.Delaware North finds itself back in the courtroom. Last week, Suffolk OTB filed suit against the embattled hospitality company in US Bankruptcy Court.
Delaware North operates Jake’s 58 Casino. The suit claims Delaware North committed “knowing and intentional bad faith conduct and malfeasance” that “unjustly” rewarded itself by charging inflated costs for:
- Operational expenses
As reported in Newsday, lead attorney for Suffolk OTB Bryce Friedman of Simpson Thacher & Bartlett released a statement saying:
“We expect the court will force Delaware North to live up to its contract with Suffolk OTB and to open its books so we can demonstrate the full extent of Delaware North’s abuse of its position as manager of Jake’s 58.”
Most people know Delaware North as the owner of Mardi Gras and Wheeling Island casinos in West Virginia. It is also in the midst of a hotly contested lawsuit with Miomni, a sports betting operator for shutting down its mobile sports betting app.
Delaware North in court – again
In the first year, Jake’s 58 produced $158 million in gross revenue, but Suffolk OTB accuses Delaware North of not providing the OTB with its fair share.
There were expenses in addition to overcharging on construction and operational expenses. Delaware North allegedly used the OTB’s marketing budget to fill vacant hotel rooms and also used OTB’s trademarks without proper permissions.
The OTB suit goes on to claim:
“Hundreds of millions of dollars of VLT revenue have passed through Delaware North’s hands. But at every opportunity, Delaware North has diverted money due to the state and county to its own hotel and other businesses.
“Delaware North’s secret business plan for Jake’s 58 is simple: Costs are charged to Suffolk OTB’s ‘Jake’s 58 Casino’ so that Delaware North’s ‘Jake’s 58 Hotel and Restaurant’ can make money.”
The OTB claims to have documentation of the diverted funds, which, according to the suit, should have been paid to the County. Additionally, the OTB claims Delaware North made almost 100 fraudulent construction orders, which resulted in “millions (of dollars) in overcharges, all of which favored Delaware North.”
Besides wrongdoing, the suit claims Delaware North “has obfuscated and willfully blocked Suffolk OTB’s access to records” to conceal bogus accounting.
“Delaware North also sought to keep the wool pulled over Suffolk OTB’s eyes by refusing to deliver the 2019 operating budget to OTB until the eleventh hour so that Suffolk OTB would be unable to meaningfully review it before it was submitted to the Gaming Commission.”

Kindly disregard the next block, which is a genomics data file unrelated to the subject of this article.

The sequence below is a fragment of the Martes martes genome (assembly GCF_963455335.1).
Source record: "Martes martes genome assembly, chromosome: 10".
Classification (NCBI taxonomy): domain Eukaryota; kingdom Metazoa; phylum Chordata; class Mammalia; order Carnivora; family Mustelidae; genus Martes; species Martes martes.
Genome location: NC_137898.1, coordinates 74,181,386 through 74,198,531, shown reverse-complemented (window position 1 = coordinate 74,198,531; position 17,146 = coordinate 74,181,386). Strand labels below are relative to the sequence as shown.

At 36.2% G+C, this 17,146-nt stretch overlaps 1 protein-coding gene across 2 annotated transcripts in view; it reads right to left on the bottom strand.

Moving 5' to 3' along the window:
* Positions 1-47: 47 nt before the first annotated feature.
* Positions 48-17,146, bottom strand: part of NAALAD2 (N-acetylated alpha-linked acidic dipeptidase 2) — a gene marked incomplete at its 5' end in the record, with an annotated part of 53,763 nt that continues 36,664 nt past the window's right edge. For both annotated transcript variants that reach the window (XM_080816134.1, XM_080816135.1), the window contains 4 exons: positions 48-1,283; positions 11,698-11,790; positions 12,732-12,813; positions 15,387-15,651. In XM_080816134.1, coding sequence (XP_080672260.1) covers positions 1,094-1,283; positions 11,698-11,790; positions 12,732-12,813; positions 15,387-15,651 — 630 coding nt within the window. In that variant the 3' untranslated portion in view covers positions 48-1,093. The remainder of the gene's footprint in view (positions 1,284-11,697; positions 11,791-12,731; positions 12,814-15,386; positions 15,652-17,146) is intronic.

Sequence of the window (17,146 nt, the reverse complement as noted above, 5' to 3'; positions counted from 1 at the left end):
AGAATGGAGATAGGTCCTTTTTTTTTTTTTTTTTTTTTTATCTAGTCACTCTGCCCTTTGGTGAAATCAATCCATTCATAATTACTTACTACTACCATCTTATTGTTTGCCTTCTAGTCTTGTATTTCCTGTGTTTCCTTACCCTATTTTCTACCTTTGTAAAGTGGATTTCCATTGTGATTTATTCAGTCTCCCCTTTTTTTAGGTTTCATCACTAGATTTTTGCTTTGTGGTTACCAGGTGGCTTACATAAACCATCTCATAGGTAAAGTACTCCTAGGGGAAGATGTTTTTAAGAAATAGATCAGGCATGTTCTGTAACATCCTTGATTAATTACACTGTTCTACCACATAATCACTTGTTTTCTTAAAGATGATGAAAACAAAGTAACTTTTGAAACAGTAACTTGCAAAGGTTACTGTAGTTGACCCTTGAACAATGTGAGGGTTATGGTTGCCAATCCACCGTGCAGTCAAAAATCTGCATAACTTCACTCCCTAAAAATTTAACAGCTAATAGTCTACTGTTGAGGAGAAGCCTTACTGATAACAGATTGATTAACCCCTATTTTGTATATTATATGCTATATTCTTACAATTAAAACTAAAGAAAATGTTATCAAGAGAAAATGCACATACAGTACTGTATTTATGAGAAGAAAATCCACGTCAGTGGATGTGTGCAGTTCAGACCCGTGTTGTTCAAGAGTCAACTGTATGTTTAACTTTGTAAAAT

As if all that wasn’t enough, Delaware North allegedly “refused to take responsibility” for violations of state gaming regulations. The company charged Suffolk OTB $66,000 for casino gaming violations.
In total, Delaware North could face up to a $5 million in back payment plus damages to the OTB. The OTB is also asking the court to nullify the contract with Delaware North so it can seek a new partner to manage Jake’s 58 and try again to get back on course.
Delaware North’s side of the story
Delaware North’s version is, as expected, quite different. According to Delaware North’s spokesperson, Glen White, the company has not breached the contract.
White claims the company has conducted its business dealings with the OTB legally and abided by the agreement between the two parties.
White says that the claims against Delaware North are “contrived.”
He points out that Suffolk’s OTB operations have “landed in bankruptcy after years of ineffective operations, Suffolk OTB, with approval of the US Bankruptcy Court, turned to home-state, industry-leading Delaware North to develop and manage its video gaming operations.
“Under Delaware North’s management, the property has consistently outperformed financial projections, resulting in higher than anticipated returns for Suffolk OTB, the citizens of Suffolk County, and the State of New York.”
White also states that Delaware North has poured “millions of its own dollars in Jake’s 58”. He says the infusion of money was to get it to a “professionally-run business that makes millions of dollars for the state and community.”
In addition to Jake’s 58, Delaware North operates other racetracks and casinos in:
- New York
- West Virginia
It also owns hotels, tourism venues, and stadium catering services for some of the largest sports teams in the world.
It takes a village – or so they say
Suffolk OTB looked to the opening of the casino, operated by Delaware North, to offset declines in horse racing.
The casino, a video lottery terminal (slot machines) gaming operation with over 1,000 machines, has seen much success since opening. Last month, it took in $322.9 million in wagers and had earned millions for:
- State of New York
- Suffolk County
- Village of Islandia
Delaware North is not the only one being sued, either.
The Village of Islandia recently faced a legal challenge in federal district court. Casino opponents claim the village illegally approved the zoning for the casino. A district court judge ruled in Delaware North’s and the Village’s favor and is now awaiting appeal.
Huntington Station lawyer, Paul Sabatino finds the most recent lawsuit by Suffolk OTB surprising.
“It’s a classic case of no honor among thieves. Now they’re turning on each other, and they’re cannibalizing each other.
“It creates enormous pressure on the village to take a second look at what they did. … I never dreamed that OTB and Delaware North would have this kind of falling out.”